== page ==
It was another warehouse, and Joey had been right. On the left-hand wall was a bank of cages in which sat or stood several people. Beatrice was picking the lock on one of them, and as Cal watched, Sully slammed his knife onto another lock, making the whole exterior of the cage shimmer as a ward collapsed. The rest of the room had tables, trays, bookshelves, a writing desk. There was what looked even to Cal like a spell circle set up in the right-hand corner near the door.
The whole back of the room was taken up by a large curtain, which, which Cal looked at Lillian, got a nod. “It’s back there?”
“Yeah. We need to get these people out of here quickly, Cal.”
Cal nodded. “Travis,” he said, once Mick entered the room. “Once the cages are open, I need you and Joey to start getting those people up the ladder as quickly as you can.”
“There’s something wrong with the wards on that thing,” Lillian said suddenly, hand out.
As Cal asked that, shadows started to snake across the floor, and one grabbed his ankle and started to claw up his leg. “Fuck.” He kicked it off, drawing his sword, as the shadow formed into something corporeal. All around the room, shadows were rising, but not normal shadows. Absences given shape. Looking at them was painful.
Cal drew his sword. Everyone else had weapons out too. The shadows were advancing on them, albeit more slowly on the magic-users. “What’s wrong with the wards?” Cal asked Lillian.
“They’re not seals. It’s bound here, but it’s not sealed—it’s protecting this place.”
“That’s right,” said a voice that spoke quietly, and reverberated through the room like a bell falling from the sky. “Very clear orders here. Don’t let any trespassers come in and ruin all the little experiments. So hey there, trespassers. I’ve never presided over a mass funeral where the funerees booked the event, but I’m flexible. Let’s get this started, shall we?”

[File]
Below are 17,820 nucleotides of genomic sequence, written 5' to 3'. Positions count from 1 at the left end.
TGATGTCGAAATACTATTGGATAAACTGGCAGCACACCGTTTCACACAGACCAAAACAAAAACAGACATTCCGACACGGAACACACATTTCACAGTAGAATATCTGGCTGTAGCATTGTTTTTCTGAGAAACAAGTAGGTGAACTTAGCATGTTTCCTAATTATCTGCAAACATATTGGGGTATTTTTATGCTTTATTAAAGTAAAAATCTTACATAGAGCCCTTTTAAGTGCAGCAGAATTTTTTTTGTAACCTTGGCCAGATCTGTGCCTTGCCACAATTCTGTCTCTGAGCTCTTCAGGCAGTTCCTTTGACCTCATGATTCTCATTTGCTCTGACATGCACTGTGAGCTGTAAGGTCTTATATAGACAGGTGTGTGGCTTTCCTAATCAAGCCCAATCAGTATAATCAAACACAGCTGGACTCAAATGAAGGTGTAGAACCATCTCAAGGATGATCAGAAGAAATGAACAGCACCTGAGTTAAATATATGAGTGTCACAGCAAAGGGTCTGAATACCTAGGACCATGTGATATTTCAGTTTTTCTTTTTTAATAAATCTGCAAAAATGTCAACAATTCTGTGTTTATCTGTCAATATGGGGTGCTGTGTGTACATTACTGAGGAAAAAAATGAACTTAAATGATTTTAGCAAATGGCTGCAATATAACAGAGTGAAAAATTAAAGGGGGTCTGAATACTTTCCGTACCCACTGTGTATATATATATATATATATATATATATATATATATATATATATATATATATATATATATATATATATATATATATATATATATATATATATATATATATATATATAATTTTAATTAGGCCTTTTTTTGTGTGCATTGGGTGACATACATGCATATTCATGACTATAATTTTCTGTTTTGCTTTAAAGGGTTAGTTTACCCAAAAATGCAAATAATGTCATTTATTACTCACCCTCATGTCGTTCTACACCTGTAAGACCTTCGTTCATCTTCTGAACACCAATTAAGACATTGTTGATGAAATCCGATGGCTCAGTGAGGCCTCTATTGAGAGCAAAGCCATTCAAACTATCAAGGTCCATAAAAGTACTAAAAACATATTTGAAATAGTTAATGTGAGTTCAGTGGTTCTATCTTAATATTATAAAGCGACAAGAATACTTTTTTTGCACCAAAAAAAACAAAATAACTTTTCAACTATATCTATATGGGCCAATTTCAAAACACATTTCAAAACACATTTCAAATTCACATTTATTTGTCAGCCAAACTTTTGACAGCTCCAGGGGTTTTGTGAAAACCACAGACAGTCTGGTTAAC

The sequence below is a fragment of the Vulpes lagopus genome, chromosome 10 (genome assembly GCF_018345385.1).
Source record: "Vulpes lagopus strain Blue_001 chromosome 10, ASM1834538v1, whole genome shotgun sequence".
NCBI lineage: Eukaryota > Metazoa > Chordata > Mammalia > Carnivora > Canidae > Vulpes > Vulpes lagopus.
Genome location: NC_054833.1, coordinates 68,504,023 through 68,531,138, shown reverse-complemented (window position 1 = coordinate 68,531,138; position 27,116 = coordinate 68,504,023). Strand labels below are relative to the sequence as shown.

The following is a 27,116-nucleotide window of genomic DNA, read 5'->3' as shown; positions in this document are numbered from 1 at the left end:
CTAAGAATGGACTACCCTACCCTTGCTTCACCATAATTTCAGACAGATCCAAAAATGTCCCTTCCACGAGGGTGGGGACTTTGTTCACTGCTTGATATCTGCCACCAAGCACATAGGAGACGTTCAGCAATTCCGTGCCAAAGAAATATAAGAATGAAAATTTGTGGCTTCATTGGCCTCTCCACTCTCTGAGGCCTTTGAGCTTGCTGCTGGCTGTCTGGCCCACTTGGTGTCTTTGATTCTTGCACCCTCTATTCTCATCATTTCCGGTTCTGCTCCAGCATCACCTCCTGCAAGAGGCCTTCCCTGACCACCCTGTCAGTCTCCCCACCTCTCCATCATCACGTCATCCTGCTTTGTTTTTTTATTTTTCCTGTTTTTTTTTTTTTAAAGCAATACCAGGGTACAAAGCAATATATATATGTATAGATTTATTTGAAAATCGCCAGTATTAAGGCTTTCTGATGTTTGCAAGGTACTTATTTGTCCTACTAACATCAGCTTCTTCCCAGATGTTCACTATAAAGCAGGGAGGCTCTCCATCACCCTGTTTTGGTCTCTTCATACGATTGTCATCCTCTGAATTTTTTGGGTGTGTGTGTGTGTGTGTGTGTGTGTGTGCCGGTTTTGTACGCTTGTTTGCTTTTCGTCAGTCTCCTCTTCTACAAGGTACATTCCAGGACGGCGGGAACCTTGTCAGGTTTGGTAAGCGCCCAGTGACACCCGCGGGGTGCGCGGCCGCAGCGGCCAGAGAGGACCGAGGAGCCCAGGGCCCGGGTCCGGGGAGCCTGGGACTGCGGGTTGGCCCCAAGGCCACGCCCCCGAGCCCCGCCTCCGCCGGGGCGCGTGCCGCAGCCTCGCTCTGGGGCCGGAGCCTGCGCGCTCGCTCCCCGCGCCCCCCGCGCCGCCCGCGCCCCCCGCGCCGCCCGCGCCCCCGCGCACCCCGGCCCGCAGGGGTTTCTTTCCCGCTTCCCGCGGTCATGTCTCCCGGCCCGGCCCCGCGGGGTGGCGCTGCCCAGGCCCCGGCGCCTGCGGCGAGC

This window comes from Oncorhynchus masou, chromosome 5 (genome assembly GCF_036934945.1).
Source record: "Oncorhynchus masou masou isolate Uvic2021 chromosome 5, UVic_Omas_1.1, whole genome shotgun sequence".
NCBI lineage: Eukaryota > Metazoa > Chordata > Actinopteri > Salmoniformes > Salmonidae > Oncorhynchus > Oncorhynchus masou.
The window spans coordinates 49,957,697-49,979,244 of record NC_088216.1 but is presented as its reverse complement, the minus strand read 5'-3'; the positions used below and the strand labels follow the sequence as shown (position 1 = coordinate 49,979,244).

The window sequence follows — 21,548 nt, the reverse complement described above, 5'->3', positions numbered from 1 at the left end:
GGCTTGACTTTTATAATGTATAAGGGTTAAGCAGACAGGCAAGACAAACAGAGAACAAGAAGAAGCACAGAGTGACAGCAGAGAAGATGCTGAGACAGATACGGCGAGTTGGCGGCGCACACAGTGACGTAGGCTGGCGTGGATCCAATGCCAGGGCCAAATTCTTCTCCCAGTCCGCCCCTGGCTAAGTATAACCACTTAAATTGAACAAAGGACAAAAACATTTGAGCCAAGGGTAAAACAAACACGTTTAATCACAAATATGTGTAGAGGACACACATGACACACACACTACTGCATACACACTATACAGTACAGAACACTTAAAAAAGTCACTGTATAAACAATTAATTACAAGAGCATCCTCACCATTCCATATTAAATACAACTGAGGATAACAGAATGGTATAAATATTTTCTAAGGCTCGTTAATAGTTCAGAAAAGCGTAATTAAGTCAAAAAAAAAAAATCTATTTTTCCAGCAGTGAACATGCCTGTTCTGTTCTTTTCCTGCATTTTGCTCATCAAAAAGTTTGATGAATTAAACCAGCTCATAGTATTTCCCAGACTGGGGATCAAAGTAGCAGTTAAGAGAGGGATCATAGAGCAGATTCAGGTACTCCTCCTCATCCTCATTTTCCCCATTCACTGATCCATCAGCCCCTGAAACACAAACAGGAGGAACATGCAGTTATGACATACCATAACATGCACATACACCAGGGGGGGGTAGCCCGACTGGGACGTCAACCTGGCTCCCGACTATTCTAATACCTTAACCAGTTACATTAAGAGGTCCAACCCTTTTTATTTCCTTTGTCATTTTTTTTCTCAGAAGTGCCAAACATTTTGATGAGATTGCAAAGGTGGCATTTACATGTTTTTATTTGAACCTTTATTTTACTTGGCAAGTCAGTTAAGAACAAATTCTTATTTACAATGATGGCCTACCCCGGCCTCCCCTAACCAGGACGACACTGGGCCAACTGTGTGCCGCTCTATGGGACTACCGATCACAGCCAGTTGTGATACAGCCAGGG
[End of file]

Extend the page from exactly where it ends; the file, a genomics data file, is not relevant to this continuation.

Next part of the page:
“Who knew demons talked so fucking much,” Cal growled, slashing at a shadow with his sword. The cages were open now, but the shadows were keeping everyone inside them. Hopefully they were safe. Cal didn’t have time to worry about them; the shadows were multiplying. He was moving closer to Travis as he fought. “Shit,” he said, tripping. Two of them leapt at him, and Cal really didn’t want to know what would happen if…
A grey flash flew over Cal, and the two shadows evaporated. The growling Darby shifted back onto two legs, taking his knife out of his mouth and slashing at another shadow with it in his hand. He was furrier than usual, Cal thought, at least half-lupine even if he wasn’t a wolf. His shirt was gone, but he still had on a necklace with a big tooth hanging from it, which just made him look more feral.
He had no time to pay attention to that. Cal just stood up, patting Darby’s shoulder as a thank you, took a quick look around. Wes and Beatrice were back to back. Joey had his claws out and was protecting Travis, who was holding a knife. Mick and Sully were blasting shadows away so Lillian could do something else, hands pointed towards the curtain. The shadows kept coming.
All the light in the room went out, and a scream went up, swallowed by the dark. Time distended, and shadows clawed at them, and Cal bumped into someone, and then, there was a crash.
Three balls of light stabbed sight back into the room. The curtain had collapsed, revealing that the room went on for several more feet. The floor was sky black, all of it emanating from a figure in the middle of the revealed space, which Cal wasn’t sure really existed. Distance seemed to warp around it, making the world a spiral with corners. It was human-shaped in the sense that it had two arms and legs and a head and torso, and not at all human-shaped in the sense that it looked like someone had drawn the opposite of what a soul was in an ink so white it was black.
It had no face, no distinguishing marks. It was just that horrible black all over. Looking at it straight-on was like looking at the sun’s evil twin, making Cal’s eyes want to swim backwards into his throat. It was looking back at him, and it smiled. Cal didn’t know how, but it smiled. “Well, look who it is.”
“Travis,” Cal said, holding out his hand. “Give me the sword.”
“Are we going to kill this thing?” Joey asked.
“You can’t kill a higher demon,” said Lillian. “You can only banish it.”